This artist’s conception shows the object named WISE J085510.83-071442.5, the coldest known brown dwarf. Brown dwarfs are dim star-like bodies that lack the mass to burn nuclear fuel as stars do.

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NASA’s AIM spacecraft data shows Teleconnections in Earth’s Atmosphere linking Climate and Weather across the Globe

 

Written by Tony Phillips
Science at NASA

NASA - National Aeronautics and Space AdministrationWashington, D.C. – Earth’s poles are separated by four oceans, six continents and more than 12,000 nautical miles.

Turns out, that’s not so far apart.

New data from NASA’s AIM spacecraft have revealed “teleconnections” in Earth’s atmosphere that stretch all the way from the North Pole to the South Pole and back again, linking weather and climate more closely than simple geography would suggest.

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Clarksville Parks and Recreation Report for November 10th, 2013

 

Clarksville Parks and RecreationClarksville, TN – The weekly Clarksville Parks and Recreation Department Recreation Report provides Clarksvillians with a glimpse at the activities and events that are available from the Parks and Recreation Department for them to enjoy together as a family.

This weeks highlights include:Winter Gym Program, Handmade Holidays, 54th Annual Lighted Christmas Parade Seeks Entries, Christmas on the Cumberland Activities Scheduled, Santa’s Elves to Visit the Community Centers and Swim with Santa.

Handmade Holidays «Read the rest of this article»

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International Space Station Flys Through a Geomagnetic Storm

 

Written by Dr. Tony Phillips
Science at NASA

NASA - National Aeronautics and Space AdministrationWashington, D.C. – Glowing green and red, shimmering hypnotically across the night sky, the aurora borealis is a wonder to behold.  Longtime sky watchers say it is the greatest show on Earth.

It might be the greatest show in Earth orbit, too. High above our planet, astronauts onboard the International Space Station (ISS) have been enjoying an up-close view of auroras outside their windows as the ISS flys through geomagnetic storms.

We can actually fly into the auroras,” says eye-witness Don Pettit, a Flight Engineer for ISS Expedition 30. “It’s like being shrunk down and put inside of a neon sign.”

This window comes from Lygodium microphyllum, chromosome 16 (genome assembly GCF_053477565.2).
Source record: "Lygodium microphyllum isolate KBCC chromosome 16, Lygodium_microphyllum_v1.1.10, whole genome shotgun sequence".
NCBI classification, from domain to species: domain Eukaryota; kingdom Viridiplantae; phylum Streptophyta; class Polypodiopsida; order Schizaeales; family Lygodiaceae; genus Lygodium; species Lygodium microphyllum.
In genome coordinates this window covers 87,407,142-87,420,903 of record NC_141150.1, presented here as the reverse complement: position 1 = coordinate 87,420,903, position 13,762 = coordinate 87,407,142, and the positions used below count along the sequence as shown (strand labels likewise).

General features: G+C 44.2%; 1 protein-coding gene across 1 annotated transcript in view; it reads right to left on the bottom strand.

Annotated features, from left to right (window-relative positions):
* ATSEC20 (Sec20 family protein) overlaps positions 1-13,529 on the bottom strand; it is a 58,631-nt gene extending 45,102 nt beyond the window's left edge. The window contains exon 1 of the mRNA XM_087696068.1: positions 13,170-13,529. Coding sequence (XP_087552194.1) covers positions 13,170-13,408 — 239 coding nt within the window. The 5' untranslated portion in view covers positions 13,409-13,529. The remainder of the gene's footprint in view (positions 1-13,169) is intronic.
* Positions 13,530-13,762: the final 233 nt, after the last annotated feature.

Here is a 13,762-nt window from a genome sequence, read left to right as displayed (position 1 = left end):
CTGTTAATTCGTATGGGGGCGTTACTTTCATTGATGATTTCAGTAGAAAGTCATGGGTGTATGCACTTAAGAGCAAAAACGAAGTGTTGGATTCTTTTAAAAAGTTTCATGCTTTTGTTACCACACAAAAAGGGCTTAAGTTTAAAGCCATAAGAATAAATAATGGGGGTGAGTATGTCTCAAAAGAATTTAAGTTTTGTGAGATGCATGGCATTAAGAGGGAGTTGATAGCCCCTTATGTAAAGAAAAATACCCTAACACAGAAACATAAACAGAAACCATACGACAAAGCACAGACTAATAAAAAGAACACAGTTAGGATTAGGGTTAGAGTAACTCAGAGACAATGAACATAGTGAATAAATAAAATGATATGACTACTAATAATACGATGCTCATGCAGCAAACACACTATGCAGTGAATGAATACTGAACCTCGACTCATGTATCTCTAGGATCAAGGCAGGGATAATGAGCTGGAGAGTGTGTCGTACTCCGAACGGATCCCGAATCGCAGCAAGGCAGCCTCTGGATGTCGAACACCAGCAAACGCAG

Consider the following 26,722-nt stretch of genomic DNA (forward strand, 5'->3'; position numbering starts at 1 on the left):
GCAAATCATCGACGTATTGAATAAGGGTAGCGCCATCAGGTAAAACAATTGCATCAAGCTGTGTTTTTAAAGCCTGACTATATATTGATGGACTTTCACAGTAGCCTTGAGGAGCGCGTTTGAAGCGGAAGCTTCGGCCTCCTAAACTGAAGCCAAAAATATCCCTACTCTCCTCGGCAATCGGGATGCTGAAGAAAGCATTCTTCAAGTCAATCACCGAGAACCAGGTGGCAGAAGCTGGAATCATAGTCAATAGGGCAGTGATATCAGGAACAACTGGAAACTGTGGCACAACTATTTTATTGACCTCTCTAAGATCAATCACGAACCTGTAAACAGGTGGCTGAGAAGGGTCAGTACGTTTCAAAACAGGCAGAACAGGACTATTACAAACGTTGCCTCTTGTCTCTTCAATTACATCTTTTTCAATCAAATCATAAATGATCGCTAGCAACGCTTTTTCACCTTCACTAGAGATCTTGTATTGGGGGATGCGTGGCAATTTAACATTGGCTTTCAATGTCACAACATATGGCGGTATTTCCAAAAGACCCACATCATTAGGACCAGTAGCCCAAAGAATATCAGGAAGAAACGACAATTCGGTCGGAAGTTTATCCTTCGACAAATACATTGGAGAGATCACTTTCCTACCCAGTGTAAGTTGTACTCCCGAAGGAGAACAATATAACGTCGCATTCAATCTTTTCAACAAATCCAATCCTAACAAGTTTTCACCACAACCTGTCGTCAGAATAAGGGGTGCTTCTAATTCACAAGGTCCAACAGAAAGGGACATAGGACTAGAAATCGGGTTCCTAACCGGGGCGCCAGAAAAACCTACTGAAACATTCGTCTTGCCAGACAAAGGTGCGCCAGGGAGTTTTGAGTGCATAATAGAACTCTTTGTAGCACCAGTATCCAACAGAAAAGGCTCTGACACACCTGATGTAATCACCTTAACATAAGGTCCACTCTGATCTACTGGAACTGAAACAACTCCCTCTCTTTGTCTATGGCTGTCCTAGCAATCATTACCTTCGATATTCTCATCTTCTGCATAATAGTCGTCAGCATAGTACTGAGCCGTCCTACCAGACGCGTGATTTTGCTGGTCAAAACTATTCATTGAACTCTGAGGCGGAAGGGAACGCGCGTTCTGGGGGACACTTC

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Europe Hammered by Winter, Is North America Next?

 

Written by Dauna Coulter
Science at NASA

NASA - National Aeronautics and Space AdministrationPasadena, CA – For the first half of this year’s winter, the big news was warm temperatures and lack of snow. Ski resorts were covered in bare dirt, while January temperatures in southern California topped July highs.

Then, out of the blue, Europe got clobbered: Over the past two weeks, temperatures in Eastern Europe have nose-dived to -30 degrees Celsius (-22 degrees Fahrenheit). Blizzards and the bone-chilling cold have resulted in the deaths of over 550 people so far, with rooftop-high snow drifts trapping tens of thousands of villagers in their homes and cutting off access to entire towns. It has even snowed as far south as North Africa.

This map shows temperature anomalies for Europe and western Russia from January 25th to February 1st, 2012, compared to temperatures for the same dates from 2001 to 2011. The anomalies are based on land surface temperatures observed by the MODIS instrument on NASA’s Terra satellite.

This map shows temperature anomalies for Europe and western Russia from January 25th to February 1st, 2012, compared to temperatures for the same dates from 2001 to 2011. The anomalies are based on land surface temperatures observed by the MODIS instrument on NASA’s Terra satellite.

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What Happened to all the Snow?

 

Written by Dauna Coulter
Science at NASA

NASA - National Aeronautics and Space AdministrationWashington, D.C. – Winter seems to be on hold this year in some parts of the United States. Snowfall has been scarce so far in places that were overwhelmed with the white stuff by the same time last year.

Here’s a prime example. “The Mammoth Mountain ski resort in the Sierras of California got more than 200 inches of snow last December,” says NASA climatologist Bill Patzert of the Jet Propulsion Laboratory. “This December they got less than 10 inches.”

Temperatures have flip-flopped too. There were 583 new heat records broken in the first five days of January in the US.

(left) Effects of the positive phase of the arctic oscillation; (right) effects of the negative phase of the arctic oscillation (Figures courtesy of J. Wallace, University of Washington)

(left) Effects of the positive phase of the arctic oscillation; (right) effects of the negative phase of the arctic oscillation (Figures courtesy of J. Wallace, University of Washington)